‘Clean, drain and dry’ is the way to help stop the spread of invasive mussels.
For the last two years, Laura Nowlin’s job as coordinator for the Musselshell Watershed Coalition in central Montana has focused on preventing the spread of invasive mussels. To educate landowners and irrigators on the seriousness of the problem, she shows them a piece of pipe that’s absolutely covered in the aquatic invasive species, or AIS.
“Native mussels are the size of your hand, but invasive mussels are more like the size of a fingernail, so they attach to anything that's hard and clog it,” said Nowlin. “For agriculture, the biggest concern is that they will clog intake pipes for irrigation systems or pivots, which would make it hard for the water to flow through.”
The components of irrigation systems at the greatest risk of infestation include intake structures and screens, pumps, small-diameter piping and valves and areas with abundant organic matter and oxygen.
In addition, Nowlin explains that invasive mussels also mess with the water’s food chain. “They're eating all of the stuff at the very bottom of the food chain, so then the fish and the other things living in the water are being affected higher up in the food chain,” she explains.
The damage continues as mussels multiply by the thousands. “Beaches are just covered with them, so you can't walk on them, and the animals aren't living there anymore either,” said Nowlin. “Basically, once they're in your system, you can't get rid of them. You're just trying to minimize the impact that they're having.”
The impact is also financial as Nowlin explains that, based on treatment costs in Idaho, the treatment of Montana’s Musselshell River Basin, main stem and tributaries, can be as high as $1.3 million a year.
Clean, drain, dry
The Montana Fish, Wildlife & Parks is working feverishly to spread the message of ‘clean, drain, dry.’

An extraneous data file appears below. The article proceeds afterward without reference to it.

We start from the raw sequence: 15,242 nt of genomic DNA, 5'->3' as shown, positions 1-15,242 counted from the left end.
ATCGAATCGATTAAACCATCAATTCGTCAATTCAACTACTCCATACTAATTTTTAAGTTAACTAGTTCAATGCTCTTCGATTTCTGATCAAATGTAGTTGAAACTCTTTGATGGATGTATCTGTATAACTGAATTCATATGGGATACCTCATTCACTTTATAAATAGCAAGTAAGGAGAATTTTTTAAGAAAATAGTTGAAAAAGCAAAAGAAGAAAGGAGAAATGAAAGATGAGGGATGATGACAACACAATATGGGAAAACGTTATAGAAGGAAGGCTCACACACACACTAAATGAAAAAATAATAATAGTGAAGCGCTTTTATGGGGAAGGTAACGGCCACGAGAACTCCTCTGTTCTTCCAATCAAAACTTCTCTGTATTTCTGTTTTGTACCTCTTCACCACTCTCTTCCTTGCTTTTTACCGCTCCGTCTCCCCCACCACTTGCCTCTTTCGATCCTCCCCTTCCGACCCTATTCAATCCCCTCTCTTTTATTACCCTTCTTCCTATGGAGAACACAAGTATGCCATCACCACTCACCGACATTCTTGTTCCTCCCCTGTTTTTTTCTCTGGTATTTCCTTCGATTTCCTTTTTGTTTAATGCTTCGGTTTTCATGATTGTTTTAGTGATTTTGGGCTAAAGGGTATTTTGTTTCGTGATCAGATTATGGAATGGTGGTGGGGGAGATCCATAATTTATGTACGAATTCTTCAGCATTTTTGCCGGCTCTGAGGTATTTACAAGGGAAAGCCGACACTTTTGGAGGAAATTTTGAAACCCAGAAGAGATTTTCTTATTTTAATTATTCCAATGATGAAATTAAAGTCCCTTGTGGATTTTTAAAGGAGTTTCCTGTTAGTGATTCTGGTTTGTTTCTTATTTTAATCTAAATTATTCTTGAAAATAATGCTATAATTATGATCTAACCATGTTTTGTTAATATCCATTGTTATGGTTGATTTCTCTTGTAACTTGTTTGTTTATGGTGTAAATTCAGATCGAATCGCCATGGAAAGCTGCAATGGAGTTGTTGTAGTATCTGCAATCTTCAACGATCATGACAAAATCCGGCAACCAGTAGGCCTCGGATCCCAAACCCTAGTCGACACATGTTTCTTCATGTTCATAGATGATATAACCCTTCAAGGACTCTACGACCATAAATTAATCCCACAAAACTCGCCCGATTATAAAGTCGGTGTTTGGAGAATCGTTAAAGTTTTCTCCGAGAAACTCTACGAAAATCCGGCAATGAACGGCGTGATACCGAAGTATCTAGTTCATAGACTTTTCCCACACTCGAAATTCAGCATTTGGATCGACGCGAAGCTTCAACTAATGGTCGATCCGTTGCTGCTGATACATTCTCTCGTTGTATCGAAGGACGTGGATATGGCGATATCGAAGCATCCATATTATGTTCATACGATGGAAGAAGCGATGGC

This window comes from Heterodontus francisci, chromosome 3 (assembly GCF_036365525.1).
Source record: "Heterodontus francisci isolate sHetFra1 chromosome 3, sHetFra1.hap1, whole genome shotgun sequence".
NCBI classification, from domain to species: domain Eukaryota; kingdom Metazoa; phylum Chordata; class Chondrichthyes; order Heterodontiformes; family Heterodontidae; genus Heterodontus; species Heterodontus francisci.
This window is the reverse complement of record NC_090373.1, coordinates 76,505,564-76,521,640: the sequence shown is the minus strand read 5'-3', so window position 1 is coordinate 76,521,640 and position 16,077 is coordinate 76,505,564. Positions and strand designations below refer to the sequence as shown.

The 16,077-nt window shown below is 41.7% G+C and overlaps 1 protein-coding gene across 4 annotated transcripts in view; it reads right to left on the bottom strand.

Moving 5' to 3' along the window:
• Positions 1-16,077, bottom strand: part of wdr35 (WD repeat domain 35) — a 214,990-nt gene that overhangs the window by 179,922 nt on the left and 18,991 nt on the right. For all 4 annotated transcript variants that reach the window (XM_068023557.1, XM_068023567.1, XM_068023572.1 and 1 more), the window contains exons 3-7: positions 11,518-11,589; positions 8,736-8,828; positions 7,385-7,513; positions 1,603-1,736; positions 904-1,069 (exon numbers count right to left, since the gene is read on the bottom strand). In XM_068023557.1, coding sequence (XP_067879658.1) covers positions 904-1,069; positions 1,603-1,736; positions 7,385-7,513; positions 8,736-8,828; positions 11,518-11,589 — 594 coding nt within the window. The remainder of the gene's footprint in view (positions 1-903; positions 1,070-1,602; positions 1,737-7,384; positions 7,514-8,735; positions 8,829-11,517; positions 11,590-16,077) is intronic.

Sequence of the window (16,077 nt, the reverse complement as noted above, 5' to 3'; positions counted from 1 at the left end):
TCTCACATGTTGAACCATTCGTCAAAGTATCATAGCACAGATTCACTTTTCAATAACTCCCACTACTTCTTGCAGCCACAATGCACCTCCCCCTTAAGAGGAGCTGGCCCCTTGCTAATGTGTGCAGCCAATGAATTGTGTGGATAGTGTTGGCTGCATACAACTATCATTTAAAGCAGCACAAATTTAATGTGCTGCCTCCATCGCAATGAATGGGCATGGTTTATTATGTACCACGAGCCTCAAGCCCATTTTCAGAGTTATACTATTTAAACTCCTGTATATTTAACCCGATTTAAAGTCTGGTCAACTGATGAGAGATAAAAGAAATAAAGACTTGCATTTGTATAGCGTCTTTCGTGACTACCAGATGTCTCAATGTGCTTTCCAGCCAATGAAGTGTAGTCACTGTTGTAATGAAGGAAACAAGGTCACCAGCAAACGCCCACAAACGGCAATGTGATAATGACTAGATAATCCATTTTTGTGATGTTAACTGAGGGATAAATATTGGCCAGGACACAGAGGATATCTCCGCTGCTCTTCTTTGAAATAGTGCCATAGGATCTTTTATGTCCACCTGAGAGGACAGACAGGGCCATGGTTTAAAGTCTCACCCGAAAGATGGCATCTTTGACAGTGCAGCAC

“The best way to solve the invasive mussel problem is to make sure that anything being transported that has been in water -- a used pump, or pipe or parts from a state that has invasive mussels -- is cleaned, drained and dried because the mussels can't survive if it's dry,” said Nowlin.
Montana Fish, Wildlife & Parks urges boaters, anglers, paddlers, and seaplane pilots to
completely remove all mud, water, and vegetation before leaving the access area and inspect boats, trailers, and all gear, paying particular attention to crevices and hidden areas.
Remove all vegetation and mud by using a pressurized power sprayer and drain all water from watercraft and equipment. Dry your watercraft and fishing equipment thoroughly.
“Cleaned, drained and dried actually prevents the spread of all AIS,” said Nowlin.
To learn more and to help spread the word about the prevention of AIS, visit http://cleandraindry.mt.gov/.
AIS Bureau | Montana FWP
1420 East Sixth Avenue
Helena, MT 59620
Phone: (406) 444-2440
FWP Watercraft Inspection Stations
*About Sponsored Content
KXLF offers useful, valuable information from select sponsors on these pages. This content is not produced or endorsed by KXLF News. To learn more about being a Sponsored Content provider on this site, contact our digital sales specialists.